Whatever had happened, it was delicious and the music and myself were the winners. Where before I had listened through the prism of the Vitus’ running-in period, now I was getting much more involved as the SCD-025 just opened up with this river, no make that a torrent, of rhythmic movement and dynamics. The softness had gone and been replaced by precision and expression and musicianship. I had been on a bit of a Melody Gardot kick for a couple of weeks, but in a very personally indulgent way as I was working with a friend on some arrangements for a recording project that she was involved in. For inspiration I began to explore her music and particularly the production aspect that I found fascinating.
I had played her album My One And Only Thrill [Verve] a few days earlier, but it had drifted past my consciousness. The on-going interest I had in the beauty of her musical arrangements and how they had been so delicately flavoured and judged just never connected. Using the system as a tool for musical education is something that I know not everybody does or even gets. But, I have always loved this aspect of high-end audio and can become transfixed for days by a string section, a guitar solo or even a four-note phrase. As the Vitus got into its stride and expanded its possibilities, I began to appreciate just how open and musically free it was becoming. The sheer levels of communication were wonderful and powerful. Listening to the same album I found that now there was purpose, intent, and delicacy to everything she was doing. The framing and phrasing of her vocals and her use of vibrato had become just a part of the whole and the supporting cast of musicians joined in and their soundscape extended far, far back and way outside of the confinement of the speaker’s positioning. The lyrical articulation cut deep now where earlier it was a bit like wallpaper and the various acoustics were marvellously laid out, leaving the relevance of the way the album had been made just so much more complete and understandable. But what struck me the most was the way the Vitus showed me the emotional power of the woman as her lyrics cut deeper and deeper. There is an ambiguity about her music, but she holds so much back. The song and the way she sings it is just what she shows us, above the water.
If I had been enjoying the remarkable Vitus through the Quad electrostats, things took an even more interesting turn when I installed a pair of Avalon Transcendent loudspeakers. The Quads had been endlessly interesting and very ‘sweet’, but the new additions allowed the SCD-025 the scope to perform on a much higher dynamic musical plane altogether. When music sounds as interesting and compelling as this I am so much happier than sitting in front of a system played at crashing volume that costs as much as a house, but has no subtlety or intimacy at all.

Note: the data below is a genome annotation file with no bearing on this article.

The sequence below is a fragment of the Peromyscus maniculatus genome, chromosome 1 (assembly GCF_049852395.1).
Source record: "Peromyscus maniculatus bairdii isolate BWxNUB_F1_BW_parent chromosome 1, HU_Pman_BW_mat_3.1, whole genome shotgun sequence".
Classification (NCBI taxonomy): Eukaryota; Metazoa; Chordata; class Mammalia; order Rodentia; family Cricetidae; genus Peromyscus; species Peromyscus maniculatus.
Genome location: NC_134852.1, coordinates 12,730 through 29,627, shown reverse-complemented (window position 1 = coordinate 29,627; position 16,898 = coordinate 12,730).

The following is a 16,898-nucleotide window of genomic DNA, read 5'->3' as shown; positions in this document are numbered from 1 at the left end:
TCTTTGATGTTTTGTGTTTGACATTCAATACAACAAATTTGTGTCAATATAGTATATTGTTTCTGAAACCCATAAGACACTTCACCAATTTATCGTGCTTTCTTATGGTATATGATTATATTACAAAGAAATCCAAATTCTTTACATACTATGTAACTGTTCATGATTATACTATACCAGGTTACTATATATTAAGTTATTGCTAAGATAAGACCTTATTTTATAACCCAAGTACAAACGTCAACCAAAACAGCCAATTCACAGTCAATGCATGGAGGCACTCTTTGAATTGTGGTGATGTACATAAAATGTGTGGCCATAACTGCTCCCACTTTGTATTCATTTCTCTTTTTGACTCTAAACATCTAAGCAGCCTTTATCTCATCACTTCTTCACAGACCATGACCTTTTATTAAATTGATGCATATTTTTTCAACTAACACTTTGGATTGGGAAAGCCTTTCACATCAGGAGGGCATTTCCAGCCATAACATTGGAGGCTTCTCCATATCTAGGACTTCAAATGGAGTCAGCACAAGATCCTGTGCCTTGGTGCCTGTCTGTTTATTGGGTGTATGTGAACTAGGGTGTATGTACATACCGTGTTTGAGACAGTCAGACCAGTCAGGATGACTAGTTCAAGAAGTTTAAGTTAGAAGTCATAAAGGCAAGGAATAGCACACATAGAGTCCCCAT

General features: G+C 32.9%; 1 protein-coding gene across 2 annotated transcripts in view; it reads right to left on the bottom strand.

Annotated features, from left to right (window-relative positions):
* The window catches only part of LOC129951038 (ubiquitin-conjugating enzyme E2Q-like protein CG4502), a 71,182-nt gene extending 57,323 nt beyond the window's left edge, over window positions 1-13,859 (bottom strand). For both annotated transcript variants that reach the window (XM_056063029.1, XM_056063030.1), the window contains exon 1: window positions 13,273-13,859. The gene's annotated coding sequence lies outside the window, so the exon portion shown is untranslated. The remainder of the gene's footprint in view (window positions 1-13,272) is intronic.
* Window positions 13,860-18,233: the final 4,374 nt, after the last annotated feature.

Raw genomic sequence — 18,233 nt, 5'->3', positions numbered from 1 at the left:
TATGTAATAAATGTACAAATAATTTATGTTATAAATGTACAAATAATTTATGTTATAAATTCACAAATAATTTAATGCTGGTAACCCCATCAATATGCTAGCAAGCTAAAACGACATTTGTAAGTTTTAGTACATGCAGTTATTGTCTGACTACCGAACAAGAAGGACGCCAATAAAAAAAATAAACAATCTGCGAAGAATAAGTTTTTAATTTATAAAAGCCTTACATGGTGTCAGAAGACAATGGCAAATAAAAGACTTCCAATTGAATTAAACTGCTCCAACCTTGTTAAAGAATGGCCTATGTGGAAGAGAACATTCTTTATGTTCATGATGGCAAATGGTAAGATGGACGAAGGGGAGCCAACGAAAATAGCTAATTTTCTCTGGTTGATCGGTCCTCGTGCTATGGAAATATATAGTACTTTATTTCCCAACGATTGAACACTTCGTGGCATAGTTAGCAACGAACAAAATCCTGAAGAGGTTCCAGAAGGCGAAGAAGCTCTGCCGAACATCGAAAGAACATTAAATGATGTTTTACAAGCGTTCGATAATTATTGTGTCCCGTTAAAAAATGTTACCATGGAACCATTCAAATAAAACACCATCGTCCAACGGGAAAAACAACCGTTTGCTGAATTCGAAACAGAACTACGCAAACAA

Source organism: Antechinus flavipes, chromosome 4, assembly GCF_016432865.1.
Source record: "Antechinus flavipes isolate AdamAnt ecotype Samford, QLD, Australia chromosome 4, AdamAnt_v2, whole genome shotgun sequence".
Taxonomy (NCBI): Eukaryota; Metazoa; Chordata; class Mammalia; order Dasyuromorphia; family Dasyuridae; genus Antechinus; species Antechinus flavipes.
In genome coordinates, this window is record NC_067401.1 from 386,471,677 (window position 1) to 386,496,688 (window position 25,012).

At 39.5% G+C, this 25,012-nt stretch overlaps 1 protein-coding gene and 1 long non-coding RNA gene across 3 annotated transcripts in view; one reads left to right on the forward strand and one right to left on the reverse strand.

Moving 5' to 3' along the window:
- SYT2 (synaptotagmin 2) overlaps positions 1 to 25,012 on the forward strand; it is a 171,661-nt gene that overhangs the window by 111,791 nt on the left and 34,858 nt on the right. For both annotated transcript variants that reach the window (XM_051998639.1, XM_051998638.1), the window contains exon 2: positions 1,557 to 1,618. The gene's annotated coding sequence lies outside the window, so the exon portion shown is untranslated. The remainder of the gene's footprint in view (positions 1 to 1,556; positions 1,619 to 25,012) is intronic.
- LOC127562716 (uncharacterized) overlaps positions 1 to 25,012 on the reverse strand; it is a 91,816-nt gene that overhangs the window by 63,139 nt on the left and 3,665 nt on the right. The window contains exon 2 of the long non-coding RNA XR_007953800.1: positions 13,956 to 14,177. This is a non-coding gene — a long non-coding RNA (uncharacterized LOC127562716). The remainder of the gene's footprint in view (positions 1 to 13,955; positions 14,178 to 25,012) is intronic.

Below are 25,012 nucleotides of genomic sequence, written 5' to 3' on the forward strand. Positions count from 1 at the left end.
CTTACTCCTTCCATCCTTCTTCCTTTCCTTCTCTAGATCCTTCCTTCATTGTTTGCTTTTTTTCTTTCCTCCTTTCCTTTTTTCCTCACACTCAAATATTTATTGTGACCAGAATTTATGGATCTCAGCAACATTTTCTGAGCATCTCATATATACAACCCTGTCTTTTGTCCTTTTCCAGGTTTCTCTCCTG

The Vitus is totally sympathetic to the music and like the delicious dCS Vivaldi system, breathes new life into those old CDs from the 1980’s and 1990’s that have slipped to the bottom of the pile. I was astonished at what it did for John McLaughlin’s on his Mediterranean Concerto [Sony]. This is a 24-year-old DDD recording of John doing a Rodrigo-type exploration of the Spanish guitar with full orchestra. It’s a difficult perspective to record and I had never really ‘got’ it until it resurfaced during my time with the Vitus. It had always sounded rather uncomfortable to me. The Vitus, with its superb tonal balance, simply peeled back the years, banished the rather thin digital sound, and kicked life, energy, weight, and colour into it. What it did for the perspectives and the relationship of the guitar to the orchestra was beguiling. It has exceptional resolution, tremendous shaping, and is as precise as you would ever want. But, like every Vitus product I have heard, it never, ever shreds the music or offers you a performance that is lost in the digital glare of high definition, or that sounds even remotely ‘academic’. Its control of the tempo and the rhythmic elements that ebb and flow within is brimming with movement and life and puts me in mind of that other exceptional single box player/DAC, the Burmester 089. Those that think that a player that shows you the fourth beat of the bar has good timing will find themselves lost in the sheer audacity with which the Vitus will debunk this crude theory. Just the enjoyment as it reveals musical polyrhythms and their relationships to each other is beautiful and insightful. It has a beauty all of its own whether you are using it as a CD player or employing the DAC section as I did with the Aurender W20 hard disk streamer, which worked wonderfully with it.